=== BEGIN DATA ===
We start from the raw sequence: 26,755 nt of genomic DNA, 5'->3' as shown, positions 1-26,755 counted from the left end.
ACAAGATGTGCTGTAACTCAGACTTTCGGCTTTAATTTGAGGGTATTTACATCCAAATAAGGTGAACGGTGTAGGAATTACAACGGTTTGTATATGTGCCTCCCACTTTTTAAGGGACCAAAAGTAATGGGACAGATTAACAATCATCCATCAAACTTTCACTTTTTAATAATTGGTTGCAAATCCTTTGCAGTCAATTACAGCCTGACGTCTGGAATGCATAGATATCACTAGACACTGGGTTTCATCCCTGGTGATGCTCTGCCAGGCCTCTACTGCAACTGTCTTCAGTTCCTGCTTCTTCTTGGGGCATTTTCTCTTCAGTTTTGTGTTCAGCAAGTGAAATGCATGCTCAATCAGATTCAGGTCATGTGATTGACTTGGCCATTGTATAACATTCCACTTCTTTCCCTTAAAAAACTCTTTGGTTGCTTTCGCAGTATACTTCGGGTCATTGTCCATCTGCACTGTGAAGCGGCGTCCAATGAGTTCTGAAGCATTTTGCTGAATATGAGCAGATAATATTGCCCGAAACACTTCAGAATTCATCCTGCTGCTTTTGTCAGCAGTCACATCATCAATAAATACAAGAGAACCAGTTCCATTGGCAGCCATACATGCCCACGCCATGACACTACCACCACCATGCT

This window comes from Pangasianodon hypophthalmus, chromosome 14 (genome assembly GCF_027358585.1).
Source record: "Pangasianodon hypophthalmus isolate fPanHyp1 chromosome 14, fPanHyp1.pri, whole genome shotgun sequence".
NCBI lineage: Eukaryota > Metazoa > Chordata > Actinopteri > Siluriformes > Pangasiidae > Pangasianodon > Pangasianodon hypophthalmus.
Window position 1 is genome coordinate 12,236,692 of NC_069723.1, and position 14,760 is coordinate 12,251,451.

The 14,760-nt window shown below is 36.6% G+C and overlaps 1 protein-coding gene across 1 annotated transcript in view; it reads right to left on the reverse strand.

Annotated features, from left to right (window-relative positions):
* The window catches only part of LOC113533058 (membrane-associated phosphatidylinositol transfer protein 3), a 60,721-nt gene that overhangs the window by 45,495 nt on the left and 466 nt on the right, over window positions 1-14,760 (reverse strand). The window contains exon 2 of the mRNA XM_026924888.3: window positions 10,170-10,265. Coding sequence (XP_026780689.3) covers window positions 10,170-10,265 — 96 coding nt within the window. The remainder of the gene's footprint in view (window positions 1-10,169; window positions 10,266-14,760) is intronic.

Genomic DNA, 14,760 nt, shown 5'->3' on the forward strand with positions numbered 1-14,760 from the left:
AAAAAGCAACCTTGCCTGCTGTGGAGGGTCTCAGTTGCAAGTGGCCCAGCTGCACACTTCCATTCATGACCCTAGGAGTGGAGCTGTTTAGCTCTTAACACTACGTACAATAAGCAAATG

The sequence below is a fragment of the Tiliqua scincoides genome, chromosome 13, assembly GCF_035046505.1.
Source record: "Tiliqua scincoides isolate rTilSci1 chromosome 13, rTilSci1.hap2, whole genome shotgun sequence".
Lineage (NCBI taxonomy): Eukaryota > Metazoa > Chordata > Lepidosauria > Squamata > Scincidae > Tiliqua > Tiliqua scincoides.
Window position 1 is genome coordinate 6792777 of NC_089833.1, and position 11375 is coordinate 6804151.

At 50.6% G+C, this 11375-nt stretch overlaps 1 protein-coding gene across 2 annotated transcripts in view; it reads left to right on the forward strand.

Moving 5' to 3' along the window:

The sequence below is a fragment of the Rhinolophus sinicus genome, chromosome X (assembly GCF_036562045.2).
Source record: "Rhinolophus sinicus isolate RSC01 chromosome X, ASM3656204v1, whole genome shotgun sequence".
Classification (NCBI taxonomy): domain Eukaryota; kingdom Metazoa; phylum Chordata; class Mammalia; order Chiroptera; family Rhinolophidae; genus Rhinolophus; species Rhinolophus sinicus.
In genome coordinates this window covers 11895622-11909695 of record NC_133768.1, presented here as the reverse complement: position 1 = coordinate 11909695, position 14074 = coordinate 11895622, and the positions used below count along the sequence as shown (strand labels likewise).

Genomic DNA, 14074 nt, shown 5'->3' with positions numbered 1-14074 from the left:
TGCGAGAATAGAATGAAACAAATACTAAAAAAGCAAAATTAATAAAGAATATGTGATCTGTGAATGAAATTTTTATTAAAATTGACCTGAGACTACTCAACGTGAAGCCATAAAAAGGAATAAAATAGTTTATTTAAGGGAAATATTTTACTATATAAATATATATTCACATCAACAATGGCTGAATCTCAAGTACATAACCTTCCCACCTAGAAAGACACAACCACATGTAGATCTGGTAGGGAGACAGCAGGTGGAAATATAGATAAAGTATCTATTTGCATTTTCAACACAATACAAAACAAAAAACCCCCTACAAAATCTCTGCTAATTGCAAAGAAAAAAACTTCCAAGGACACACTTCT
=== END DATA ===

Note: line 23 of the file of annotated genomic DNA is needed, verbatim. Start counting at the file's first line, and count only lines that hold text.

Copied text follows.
TGCGAGAATAGAATGAAACAAATACTAAAAAAGCAAAATTAATAAAGAATATGTGATCTGTGAATGAAATTTTTATTAAAATTGACCTGAGACTACTCAACGTGAAGCCATAAAAAGGAATAAAATAGTTTATTTAAGGGAAATATTTTACTATATAAATATATATTCACATCAACAATGGCTGAATCTCAAGTACATAACCTTCCCACCTAGAAAGACACAACCACATGTAGATCTGGTAGGGAGACAGCAGGTGGAAATATAGATAAAGTATCTATTTGCATTTTCAACACAATACAAAACAAAAAACCCCCTACAAAATCTCTGCTAATTGCAAAGAAAAAAACTTCCAAGGACACACTTCT